Driving Forward

Read part two of our ongoing series on one couple's exciting trek into franchise ownership.
Magazine Contributor
5 min read

This story appears in the March 2003 issue of Entrepreneur. Subscribe »

Last month, I introduced you to Jack and Diane (not their real names), a couple in their 40s who, in years prior, couldn't afford a Subway franchise and instead started a venture manufacturing and distributing apparel. The had grown but was not financially rewarding. And splitting work that required the energy of three people between the two of them was taking its toll. A decision had to be made.

Changing Lanes
The windshield wipers spank the glass as Jack maneuvers through the rain so typical in the Pacific Northwest. Jack's burning desire to leave his career as an advertising sales representative is about to undergo a trial of wills. Jack and Diane are making a comfortable living with their "real jobs," but their fledgling homebased golf apparel business now needs full-time attention to prosper.

Jack tests the water: "Do you think you might want to leave your job for the business?"

"No. Do you?" Diane asks. Jack decides he can't forego his lucrative lifestyle, and now, a few years later, all that's left of their start-up is a box of golf shirts in the garage. Rest in peace, newborn business.

This story is repeated across the nation. We dabble with businesses while trying to hold on to what we have. Typically, the great rewards come only to those who take on great risk. Trying to build a business while maintaining a day job reminds me of the difference between the chicken and the hog. Although they're both essential in providing the ingredients of the all-American breakfast, the chicken can run away afterward, while the hog is truly committed.

However, Jack and Diane are much smarter than the average chicken, and a little genius can supply a subtle change in a direction that works.

A Second Chance

Missed the first episode of "Real Life"? Click here to catch the beginning of Jack and Diane's journey toward franchise success.

Still a golf fanatic, but now armed with the experience of his and Diane's first business, Jack improved his skill set by creating his own Web site. To this day, www.golfinggallery.com still exists selling golf-related artwork.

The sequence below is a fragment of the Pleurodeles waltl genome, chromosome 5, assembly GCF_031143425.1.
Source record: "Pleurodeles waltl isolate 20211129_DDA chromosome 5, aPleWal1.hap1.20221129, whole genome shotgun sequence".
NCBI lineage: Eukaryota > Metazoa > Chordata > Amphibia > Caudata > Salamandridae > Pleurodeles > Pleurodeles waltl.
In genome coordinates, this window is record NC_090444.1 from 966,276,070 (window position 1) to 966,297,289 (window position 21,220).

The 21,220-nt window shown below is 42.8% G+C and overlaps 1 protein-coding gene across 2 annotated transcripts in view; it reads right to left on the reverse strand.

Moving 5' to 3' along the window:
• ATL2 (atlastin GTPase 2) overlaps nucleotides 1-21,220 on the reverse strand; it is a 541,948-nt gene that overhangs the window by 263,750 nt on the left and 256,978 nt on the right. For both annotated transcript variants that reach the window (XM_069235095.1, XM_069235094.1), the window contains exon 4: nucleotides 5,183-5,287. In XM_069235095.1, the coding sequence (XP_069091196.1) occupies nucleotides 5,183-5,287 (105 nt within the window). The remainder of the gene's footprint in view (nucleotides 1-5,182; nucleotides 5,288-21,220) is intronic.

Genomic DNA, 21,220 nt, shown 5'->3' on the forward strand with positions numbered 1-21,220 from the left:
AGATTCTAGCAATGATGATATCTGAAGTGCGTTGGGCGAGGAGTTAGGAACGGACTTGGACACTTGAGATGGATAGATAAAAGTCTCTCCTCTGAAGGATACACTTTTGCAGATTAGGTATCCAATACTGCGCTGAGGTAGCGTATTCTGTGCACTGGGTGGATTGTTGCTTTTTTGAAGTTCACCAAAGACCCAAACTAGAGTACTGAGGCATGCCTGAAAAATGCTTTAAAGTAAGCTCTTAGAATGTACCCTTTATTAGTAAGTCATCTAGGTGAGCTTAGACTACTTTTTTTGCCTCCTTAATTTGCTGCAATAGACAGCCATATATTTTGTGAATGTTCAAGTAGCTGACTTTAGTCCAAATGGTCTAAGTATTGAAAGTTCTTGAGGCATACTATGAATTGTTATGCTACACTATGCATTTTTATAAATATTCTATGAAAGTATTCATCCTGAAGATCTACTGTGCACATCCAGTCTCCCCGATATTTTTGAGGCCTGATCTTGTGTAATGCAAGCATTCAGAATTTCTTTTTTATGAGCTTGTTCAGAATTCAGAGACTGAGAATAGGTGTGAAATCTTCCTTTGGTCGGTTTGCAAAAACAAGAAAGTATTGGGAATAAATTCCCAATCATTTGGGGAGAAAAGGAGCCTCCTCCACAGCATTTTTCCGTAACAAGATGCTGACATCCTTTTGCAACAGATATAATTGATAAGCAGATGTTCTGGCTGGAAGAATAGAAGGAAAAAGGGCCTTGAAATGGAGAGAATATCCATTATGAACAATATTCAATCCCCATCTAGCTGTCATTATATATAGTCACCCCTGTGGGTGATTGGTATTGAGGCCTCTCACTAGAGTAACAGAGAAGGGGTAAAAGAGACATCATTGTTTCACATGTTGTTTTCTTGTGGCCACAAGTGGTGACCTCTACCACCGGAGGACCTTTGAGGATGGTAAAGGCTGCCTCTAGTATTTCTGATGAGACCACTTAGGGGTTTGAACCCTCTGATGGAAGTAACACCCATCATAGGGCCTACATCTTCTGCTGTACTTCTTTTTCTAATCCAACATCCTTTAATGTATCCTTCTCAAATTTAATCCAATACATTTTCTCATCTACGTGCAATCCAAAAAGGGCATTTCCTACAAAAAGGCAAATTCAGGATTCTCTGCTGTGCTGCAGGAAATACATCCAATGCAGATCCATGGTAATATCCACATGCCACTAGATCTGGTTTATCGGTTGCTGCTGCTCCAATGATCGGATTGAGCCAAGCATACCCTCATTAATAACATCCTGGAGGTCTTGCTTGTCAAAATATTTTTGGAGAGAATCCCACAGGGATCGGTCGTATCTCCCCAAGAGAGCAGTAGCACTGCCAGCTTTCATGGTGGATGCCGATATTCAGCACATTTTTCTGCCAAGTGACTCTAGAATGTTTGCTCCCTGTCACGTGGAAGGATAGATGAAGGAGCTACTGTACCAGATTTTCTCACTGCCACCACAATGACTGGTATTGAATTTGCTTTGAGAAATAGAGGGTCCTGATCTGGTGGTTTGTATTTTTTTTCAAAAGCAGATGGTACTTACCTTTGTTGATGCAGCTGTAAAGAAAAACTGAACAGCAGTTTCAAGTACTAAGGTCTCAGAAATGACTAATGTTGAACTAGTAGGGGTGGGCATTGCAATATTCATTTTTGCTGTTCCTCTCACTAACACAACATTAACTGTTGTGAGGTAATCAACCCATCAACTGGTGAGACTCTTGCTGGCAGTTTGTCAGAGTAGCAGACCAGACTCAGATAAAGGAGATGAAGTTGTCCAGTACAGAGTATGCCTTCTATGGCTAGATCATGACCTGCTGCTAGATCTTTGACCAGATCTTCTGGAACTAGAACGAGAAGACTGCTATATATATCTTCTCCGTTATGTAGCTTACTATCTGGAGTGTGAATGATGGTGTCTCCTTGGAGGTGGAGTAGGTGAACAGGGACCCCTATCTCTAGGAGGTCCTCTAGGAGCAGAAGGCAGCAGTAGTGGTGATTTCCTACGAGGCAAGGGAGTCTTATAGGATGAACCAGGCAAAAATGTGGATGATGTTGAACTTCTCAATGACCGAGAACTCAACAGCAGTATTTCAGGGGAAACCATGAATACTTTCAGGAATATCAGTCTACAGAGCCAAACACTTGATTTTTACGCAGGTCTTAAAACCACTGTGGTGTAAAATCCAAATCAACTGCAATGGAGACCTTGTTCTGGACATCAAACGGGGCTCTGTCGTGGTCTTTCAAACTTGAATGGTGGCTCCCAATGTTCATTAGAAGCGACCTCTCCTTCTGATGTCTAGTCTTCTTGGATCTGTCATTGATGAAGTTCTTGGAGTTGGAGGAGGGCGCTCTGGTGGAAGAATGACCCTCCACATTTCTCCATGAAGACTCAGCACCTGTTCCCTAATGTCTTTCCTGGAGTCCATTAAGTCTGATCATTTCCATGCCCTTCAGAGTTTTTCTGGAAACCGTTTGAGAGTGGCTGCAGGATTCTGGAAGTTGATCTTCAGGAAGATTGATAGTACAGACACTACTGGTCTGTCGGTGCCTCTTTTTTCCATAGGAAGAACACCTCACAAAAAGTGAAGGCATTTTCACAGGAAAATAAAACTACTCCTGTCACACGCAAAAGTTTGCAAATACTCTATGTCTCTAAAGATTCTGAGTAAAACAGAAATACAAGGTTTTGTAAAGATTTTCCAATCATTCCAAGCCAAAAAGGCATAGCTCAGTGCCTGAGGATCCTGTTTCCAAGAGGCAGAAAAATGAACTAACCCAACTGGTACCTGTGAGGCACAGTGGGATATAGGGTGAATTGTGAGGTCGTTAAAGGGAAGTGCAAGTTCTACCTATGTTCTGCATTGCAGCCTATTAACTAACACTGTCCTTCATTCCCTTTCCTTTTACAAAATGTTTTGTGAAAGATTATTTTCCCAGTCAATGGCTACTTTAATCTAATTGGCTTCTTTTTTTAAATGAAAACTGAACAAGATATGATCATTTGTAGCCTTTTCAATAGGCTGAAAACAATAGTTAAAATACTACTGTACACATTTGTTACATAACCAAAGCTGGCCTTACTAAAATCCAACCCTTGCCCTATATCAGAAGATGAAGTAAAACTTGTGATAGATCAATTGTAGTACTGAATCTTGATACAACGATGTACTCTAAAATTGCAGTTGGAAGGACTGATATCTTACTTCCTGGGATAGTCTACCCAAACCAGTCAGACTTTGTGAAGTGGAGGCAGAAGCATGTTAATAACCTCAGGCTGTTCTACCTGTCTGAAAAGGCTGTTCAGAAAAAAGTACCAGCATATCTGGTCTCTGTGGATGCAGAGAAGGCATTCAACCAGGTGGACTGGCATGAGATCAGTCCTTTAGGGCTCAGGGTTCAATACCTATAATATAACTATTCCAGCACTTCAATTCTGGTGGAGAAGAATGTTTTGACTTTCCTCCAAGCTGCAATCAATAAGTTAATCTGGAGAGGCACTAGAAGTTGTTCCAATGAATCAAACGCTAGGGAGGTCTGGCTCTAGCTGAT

Certainly, such a business is great for "passive" income, but our couple still faced the reality that their business venture was hardly more than a hobby. A Web site without constant promotion is lost in a sea of URLs.

A franchise is a huge commitment, so the couple started looking for help. Jack's reasons for investigating franchises were typical. "We didn't know a lot about owning and operating a business, and we wanted the structure and support of an existing successful company," he says.

So the search was on. Our intrepid franchise shoppers began their by driving around town to look at existing businesses close to home. They also surfed the Web and scanned business magazines in search of hot trends and concepts.

Soon, franchise brochures began to fill the mailbox. Says Jack: "All the materials we received were well-done, so from that standpoint, it was a wash. The costs of entry and of operating the franchise and the available territories were some deciding factors."

Jack's observation makes an important point-many brochures are relatively meaningless due to the subjective nature of their claims. You see, franchisors and their consultants have a good handle on a prospective franchisee's hot buttons. Accordingly, most savvy franchisors claim to have a comprehensive operating system, professional materials, excellent training and thorough site selection.

These claims are the essence of a good franchise, but it's up to you to investigate further. For example, I've seen "thorough site selection assistance" turn out to be everything from comprehensive demographic analysis and active lease negotiations to a representative who buys you a beer, drives by the location (you found) and says "Looks pretty good to me."

Into the Frying Pan
When Jack did his search, he wisely called existing owners of franchised businesses in the area and asked whether they were interested in selling. This is a great strategy, because you learn about that type of business and the local market, and you may be able to review financial about the unit. Even if you don't make the acquisition, you have equipped yourself with special knowledge about the area.

The other great move Jack and Diane made was to meet with their banker to discuss the opportunity before they made any type of commitment. Bankers will usually point out anything wrong, but the banker Jack consults considered the idea worthy of financing. There was just one catch.

"No way. I am not going to do it," Diane told him after the banker informed them their home and personal guaranties were required as collateral. Betting the farm while abandoning your job is no small step, and it was only after a great deal of pillow talk and soul searching that Jack heard those words he yearned for; namely, "Well, if it's really that important to you-then OK."

A few days later, our friends wrote a big check and signed a contract to enter an auto oil change franchise. Why Jack chose to spend his life under a hot engine block is a mystery, but the sound of the bacon hitting the skillet was heard two counties away.

Todd D. Maddocks is a franchise attorney and founder of Franchisedecision.com.


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